3-I see your point at LOL, but I don´t about a friend. "A friend told me..." A friend of who? Yours? Sally´s? It depends actually on the very subjects and reported subjects.
Wednesday, 01 July 2009 at 07:07 AM
Now that I remember the CPRE: in the "Listening comprehension" and "Reported Speech" parts of the exam, the situation had quite something to do with Kodachrome stuff: I could understand the usually extremely boring radio broadcast about the green arborean frog and spicies extintion, but the questions asked to summarize and show the level of understandig had really nothing to do to what the broadcast was about.
Wednesday, 01 July 2009 at 07:10 AM
Nice Cartoon. B&H just delivered two rolls of K64 to our house. One is for me and the other is for my son.
He has never shot Kodachrome so it will be a treat for him to give it a go.
Both of his grandfathers shot it and I loved it before going digital. I thought three generations on the same film stock was worth doing.
I think I'll leave the end of the film box on the back of my F2 forever as this may be the last roll of film I pull through it. Most of my photography any more is either medium format film or digital.
Mike Plews |
Wednesday, 01 July 2009 at 08:18 AM
Mike Plews: You stole my idea! I've already told my 24 year old daughter that we'll be getting together on a few outings to shoot Kodachrome together in our Pentax MXs. I want her to have the experience of involvement with an important icon of photography heritage.
I, too, don't shoot much 35mm any more as I'm into medium format and am venturing into 4x5, but I still like the idea that I can whack on my little Pentax-M 20mm for close-to-the-action photojournalism-style shooting.
Rod S. |
Wednesday, 01 July 2009 at 05:43 PM
Rod, be my guest. One of the great pleasures of my life is talking photography with my 23 year old son.
I'm sure you feel the same way about your daughter.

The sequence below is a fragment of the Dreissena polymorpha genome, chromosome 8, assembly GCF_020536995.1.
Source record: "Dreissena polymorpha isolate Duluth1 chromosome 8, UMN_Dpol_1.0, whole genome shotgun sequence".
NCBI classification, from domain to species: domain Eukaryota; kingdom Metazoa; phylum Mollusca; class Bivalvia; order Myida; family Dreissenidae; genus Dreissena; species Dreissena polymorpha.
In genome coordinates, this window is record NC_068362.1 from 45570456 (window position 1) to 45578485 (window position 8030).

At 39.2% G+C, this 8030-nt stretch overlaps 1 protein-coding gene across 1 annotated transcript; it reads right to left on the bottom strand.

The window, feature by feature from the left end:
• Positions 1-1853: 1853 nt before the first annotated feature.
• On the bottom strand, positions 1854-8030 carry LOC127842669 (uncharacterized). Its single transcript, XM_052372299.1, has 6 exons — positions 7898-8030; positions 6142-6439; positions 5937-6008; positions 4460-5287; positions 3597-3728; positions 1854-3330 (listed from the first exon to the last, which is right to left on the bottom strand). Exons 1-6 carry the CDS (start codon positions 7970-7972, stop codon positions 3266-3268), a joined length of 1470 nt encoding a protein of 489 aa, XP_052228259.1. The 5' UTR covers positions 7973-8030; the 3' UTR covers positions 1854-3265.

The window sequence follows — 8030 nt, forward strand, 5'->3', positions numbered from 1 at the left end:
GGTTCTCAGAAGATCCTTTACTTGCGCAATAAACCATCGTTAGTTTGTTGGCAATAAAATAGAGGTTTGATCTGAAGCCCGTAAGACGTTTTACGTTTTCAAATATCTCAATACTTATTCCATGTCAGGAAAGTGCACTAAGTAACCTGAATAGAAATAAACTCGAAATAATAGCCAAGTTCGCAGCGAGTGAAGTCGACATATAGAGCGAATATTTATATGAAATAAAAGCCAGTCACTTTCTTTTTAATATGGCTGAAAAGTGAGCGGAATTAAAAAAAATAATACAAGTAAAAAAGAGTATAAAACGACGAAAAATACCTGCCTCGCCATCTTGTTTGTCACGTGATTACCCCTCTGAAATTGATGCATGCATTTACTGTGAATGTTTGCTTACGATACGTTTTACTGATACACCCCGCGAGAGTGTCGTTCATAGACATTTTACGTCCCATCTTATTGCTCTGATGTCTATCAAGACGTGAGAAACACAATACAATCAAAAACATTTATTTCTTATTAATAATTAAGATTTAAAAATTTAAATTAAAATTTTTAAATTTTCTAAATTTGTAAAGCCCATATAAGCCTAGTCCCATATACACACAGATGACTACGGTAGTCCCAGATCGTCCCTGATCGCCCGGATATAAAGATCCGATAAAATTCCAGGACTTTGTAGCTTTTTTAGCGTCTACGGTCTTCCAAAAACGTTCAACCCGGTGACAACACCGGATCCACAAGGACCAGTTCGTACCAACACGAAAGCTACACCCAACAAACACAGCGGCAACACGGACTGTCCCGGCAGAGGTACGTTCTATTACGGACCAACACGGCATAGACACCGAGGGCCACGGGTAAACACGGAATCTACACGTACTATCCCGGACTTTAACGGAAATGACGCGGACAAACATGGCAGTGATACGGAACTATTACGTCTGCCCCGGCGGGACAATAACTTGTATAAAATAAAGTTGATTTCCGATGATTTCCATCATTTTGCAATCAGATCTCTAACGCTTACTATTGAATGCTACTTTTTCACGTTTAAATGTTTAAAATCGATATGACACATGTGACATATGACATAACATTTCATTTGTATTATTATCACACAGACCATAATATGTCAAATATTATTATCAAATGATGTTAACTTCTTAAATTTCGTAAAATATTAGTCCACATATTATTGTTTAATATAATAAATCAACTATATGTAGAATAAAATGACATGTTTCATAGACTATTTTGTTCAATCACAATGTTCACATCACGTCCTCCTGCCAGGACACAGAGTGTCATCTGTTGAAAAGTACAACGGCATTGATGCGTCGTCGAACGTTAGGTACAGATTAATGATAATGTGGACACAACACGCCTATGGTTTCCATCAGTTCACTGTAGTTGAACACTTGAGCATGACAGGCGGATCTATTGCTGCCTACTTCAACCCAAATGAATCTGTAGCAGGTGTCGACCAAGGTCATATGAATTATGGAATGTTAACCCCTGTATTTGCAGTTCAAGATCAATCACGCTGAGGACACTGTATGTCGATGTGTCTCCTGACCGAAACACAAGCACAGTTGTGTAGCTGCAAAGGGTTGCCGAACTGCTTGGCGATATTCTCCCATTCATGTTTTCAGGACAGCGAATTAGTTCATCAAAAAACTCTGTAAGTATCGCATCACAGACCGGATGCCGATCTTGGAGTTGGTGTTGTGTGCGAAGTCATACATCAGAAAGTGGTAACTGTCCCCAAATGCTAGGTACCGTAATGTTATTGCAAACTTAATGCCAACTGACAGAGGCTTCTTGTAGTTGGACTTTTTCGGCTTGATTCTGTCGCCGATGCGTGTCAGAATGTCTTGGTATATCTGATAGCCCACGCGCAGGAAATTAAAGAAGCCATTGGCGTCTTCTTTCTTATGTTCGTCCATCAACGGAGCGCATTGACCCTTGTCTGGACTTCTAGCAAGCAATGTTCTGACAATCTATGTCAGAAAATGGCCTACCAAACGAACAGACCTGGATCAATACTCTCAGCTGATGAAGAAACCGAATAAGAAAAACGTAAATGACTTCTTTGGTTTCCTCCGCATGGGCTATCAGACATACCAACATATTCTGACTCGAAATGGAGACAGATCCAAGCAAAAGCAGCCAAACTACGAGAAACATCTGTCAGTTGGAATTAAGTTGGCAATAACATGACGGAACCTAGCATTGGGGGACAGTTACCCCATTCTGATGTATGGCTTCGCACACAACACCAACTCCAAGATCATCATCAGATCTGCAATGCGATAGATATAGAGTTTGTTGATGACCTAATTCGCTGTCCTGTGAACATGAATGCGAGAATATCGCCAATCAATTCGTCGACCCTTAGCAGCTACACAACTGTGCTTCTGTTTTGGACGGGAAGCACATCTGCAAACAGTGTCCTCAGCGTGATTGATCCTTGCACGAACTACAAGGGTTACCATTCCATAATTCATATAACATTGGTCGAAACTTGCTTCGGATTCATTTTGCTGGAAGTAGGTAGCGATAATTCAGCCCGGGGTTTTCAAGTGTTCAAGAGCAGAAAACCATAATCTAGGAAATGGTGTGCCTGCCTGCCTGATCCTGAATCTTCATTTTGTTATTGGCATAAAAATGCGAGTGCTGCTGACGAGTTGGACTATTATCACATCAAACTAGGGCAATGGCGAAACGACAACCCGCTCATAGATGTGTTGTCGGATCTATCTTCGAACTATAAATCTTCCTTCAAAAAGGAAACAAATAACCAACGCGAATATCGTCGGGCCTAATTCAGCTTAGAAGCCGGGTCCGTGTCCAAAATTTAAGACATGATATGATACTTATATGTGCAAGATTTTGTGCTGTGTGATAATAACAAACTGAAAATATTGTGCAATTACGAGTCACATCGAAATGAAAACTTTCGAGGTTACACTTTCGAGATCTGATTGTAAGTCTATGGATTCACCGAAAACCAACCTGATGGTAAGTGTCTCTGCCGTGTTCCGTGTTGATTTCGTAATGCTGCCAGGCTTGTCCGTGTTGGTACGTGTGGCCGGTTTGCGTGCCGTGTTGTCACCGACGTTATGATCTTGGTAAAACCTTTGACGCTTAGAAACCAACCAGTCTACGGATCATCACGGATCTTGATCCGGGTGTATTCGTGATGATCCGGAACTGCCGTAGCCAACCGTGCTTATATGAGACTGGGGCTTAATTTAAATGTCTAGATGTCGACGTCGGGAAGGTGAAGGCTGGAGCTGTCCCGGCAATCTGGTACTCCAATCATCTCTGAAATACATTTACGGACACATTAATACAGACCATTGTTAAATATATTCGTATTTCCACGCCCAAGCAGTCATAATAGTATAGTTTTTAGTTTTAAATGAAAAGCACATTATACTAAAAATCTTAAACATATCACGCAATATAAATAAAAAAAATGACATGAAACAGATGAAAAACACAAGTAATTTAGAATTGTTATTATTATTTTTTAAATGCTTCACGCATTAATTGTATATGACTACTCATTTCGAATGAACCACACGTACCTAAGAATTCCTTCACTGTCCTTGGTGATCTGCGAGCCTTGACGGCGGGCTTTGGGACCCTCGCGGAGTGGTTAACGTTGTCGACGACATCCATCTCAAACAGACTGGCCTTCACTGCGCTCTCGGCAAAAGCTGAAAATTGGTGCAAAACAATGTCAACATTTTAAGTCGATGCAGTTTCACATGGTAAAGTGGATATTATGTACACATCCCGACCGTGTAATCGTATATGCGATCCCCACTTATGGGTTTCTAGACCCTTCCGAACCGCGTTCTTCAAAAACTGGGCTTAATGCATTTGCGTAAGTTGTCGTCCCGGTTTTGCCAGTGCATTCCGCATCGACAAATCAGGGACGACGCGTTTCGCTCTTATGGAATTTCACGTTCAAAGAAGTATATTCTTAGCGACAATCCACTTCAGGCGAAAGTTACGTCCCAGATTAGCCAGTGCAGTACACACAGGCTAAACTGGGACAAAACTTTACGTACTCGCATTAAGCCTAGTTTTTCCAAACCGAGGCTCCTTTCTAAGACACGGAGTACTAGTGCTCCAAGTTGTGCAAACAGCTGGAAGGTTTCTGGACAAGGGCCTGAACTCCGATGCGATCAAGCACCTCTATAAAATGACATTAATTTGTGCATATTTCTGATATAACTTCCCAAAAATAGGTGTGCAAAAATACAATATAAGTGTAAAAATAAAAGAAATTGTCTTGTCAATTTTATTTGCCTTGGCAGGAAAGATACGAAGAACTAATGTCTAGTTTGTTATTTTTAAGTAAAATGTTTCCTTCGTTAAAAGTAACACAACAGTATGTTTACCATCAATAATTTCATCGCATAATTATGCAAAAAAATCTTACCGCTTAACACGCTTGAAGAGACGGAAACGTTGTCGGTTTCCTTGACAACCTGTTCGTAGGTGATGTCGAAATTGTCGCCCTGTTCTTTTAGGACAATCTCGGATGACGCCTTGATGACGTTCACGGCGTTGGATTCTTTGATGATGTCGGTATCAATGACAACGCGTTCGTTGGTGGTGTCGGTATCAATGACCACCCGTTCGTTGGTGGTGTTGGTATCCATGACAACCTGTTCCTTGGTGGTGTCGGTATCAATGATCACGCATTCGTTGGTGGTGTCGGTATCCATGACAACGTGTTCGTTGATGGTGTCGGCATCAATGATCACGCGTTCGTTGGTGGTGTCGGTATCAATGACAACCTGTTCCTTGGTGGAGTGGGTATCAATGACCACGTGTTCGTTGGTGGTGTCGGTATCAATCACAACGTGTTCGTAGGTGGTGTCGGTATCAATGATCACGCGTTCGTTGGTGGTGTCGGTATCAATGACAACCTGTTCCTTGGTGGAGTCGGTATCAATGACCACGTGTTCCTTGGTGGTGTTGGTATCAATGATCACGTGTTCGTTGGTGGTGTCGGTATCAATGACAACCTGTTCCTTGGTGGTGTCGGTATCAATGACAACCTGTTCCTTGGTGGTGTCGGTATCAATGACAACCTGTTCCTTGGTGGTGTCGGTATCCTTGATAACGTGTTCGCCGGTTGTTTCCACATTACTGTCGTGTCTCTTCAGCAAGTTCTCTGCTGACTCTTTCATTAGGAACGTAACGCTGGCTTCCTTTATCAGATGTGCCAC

The unexpected bonus of digital is that good medium and large format gear is now selling by the pound.
I am too old and my back can't deal with toting large format equipment out into the field anymore so I gave my 4x5 to my son.
He has made some pretty palladium contact prints from stuff he shot with it. I'll be looking forward to his chromes.
I am sure you and your daughter will generate some terrific frames and even better memories this summer.
Mike Plews |
Thursday, 02 July 2009 at 08:12 AM
That's sad news, I always wanted to try Kodachrome ... :(
Friday, 03 July 2009 at 02:52 AM
Mike Plews, thanks for those thoughts; it is nice to read of your similar experiences. I caught the large format bug via an old Cambo Wide with a 65mm Schneider lens; very lightweight, compact and portable (even hand-holdable), using a Horseman 6x12 back. I was so impressed I've gone to the Wide DS model and have now obtained a bunch of 4x5 film holders for the new experiment. Best wishes for the Kodachrome ventures with your son.
Rod S. |
Friday, 03 July 2009 at 09:40 AM
The Cambo with a 6x12 back sounds wonderful. I have been carrying a Hassy with a 50 out into the woods lately. I bet a Cambo Wide is not any heavier and gives up twice the celluloid real estate with a rollfilm back.
If you want to have some fun do what my boy did last summer. Load some of those 4x5 holders with Velvia 50.
It is going to be a while before they cobble up a digital camera that can outresolve that.
Enjoy your weekend.
mike plews |
Saturday, 04 July 2009 at 08:47 AM